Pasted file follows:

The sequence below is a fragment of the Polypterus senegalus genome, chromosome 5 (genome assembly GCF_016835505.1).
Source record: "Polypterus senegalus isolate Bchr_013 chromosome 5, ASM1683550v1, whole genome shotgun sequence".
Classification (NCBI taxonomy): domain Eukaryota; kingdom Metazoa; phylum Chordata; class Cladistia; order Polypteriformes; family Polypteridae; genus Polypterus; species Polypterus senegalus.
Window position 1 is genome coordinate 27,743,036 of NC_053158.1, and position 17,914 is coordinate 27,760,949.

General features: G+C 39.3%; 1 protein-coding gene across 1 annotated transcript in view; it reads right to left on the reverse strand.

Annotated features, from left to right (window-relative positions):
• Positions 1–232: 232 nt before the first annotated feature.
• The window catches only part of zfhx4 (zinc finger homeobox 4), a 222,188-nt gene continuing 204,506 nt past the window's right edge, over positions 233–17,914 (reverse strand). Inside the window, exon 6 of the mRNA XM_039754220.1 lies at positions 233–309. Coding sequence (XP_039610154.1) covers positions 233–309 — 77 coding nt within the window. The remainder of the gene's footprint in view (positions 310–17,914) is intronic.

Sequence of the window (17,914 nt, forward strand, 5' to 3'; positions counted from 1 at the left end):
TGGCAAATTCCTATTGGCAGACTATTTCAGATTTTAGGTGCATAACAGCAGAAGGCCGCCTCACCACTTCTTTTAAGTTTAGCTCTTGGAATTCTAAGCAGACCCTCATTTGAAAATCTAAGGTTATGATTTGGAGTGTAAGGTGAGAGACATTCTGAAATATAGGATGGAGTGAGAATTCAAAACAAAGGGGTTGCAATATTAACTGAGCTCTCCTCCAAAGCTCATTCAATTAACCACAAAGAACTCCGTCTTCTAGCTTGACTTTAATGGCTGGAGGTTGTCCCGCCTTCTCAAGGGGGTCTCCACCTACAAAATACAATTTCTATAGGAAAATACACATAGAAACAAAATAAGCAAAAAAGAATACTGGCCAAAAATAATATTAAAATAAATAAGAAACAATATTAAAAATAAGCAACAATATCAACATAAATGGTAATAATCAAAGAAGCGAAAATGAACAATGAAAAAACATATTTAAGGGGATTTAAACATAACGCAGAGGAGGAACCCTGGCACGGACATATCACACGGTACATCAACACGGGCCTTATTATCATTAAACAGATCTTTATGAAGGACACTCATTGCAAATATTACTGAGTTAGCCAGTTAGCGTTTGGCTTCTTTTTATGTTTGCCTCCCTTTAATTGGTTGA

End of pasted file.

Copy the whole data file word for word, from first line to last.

The sequence below is a fragment of the Polypterus senegalus genome, chromosome 5 (genome assembly GCF_016835505.1).
Source record: "Polypterus senegalus isolate Bchr_013 chromosome 5, ASM1683550v1, whole genome shotgun sequence".
Classification (NCBI taxonomy): domain Eukaryota; kingdom Metazoa; phylum Chordata; class Cladistia; order Polypteriformes; family Polypteridae; genus Polypterus; species Polypterus senegalus.
Window position 1 is genome coordinate 27,743,036 of NC_053158.1, and position 17,914 is coordinate 27,760,949.

General features: G+C 39.3%; 1 protein-coding gene across 1 annotated transcript in view; it reads right to left on the reverse strand.

Annotated features, from left to right (window-relative positions):
• Positions 1–232: 232 nt before the first annotated feature.
• The window catches only part of zfhx4 (zinc finger homeobox 4), a 222,188-nt gene continuing 204,506 nt past the window's right edge, over positions 233–17,914 (reverse strand). Inside the window, exon 6 of the mRNA XM_039754220.1 lies at positions 233–309. Coding sequence (XP_039610154.1) covers positions 233–309 — 77 coding nt within the window. The remainder of the gene's footprint in view (positions 310–17,914) is intronic.

Sequence of the window (17,914 nt, forward strand, 5' to 3'; positions counted from 1 at the left end):
TGGCAAATTCCTATTGGCAGACTATTTCAGATTTTAGGTGCATAACAGCAGAAGGCCGCCTCACCACTTCTTTTAAGTTTAGCTCTTGGAATTCTAAGCAGACCCTCATTTGAAAATCTAAGGTTATGATTTGGAGTGTAAGGTGAGAGACATTCTGAAATATAGGATGGAGTGAGAATTCAAAACAAAGGGGTTGCAATATTAACTGAGCTCTCCTCCAAAGCTCATTCAATTAACCACAAAGAACTCCGTCTTCTAGCTTGACTTTAATGGCTGGAGGTTGTCCCGCCTTCTCAAGGGGGTCTCCACCTACAAAATACAATTTCTATAGGAAAATACACATAGAAACAAAATAAGCAAAAAAGAATACTGGCCAAAAATAATATTAAAATAAATAAGAAACAATATTAAAAATAAGCAACAATATCAACATAAATGGTAATAATCAAAGAAGCGAAAATGAACAATGAAAAAACATATTTAAGGGGATTTAAACATAACGCAGAGGAGGAACCCTGGCACGGACATATCACACGGTACATCAACACGGGCCTTATTATCATTAAACAGATCTTTATGAAGGACACTCATTGCAAATATTACTGAGTTAGCCAGTTAGCGTTTGGCTTCTTTTTATGTTTGCCTCCCTTTAATTGGTTGA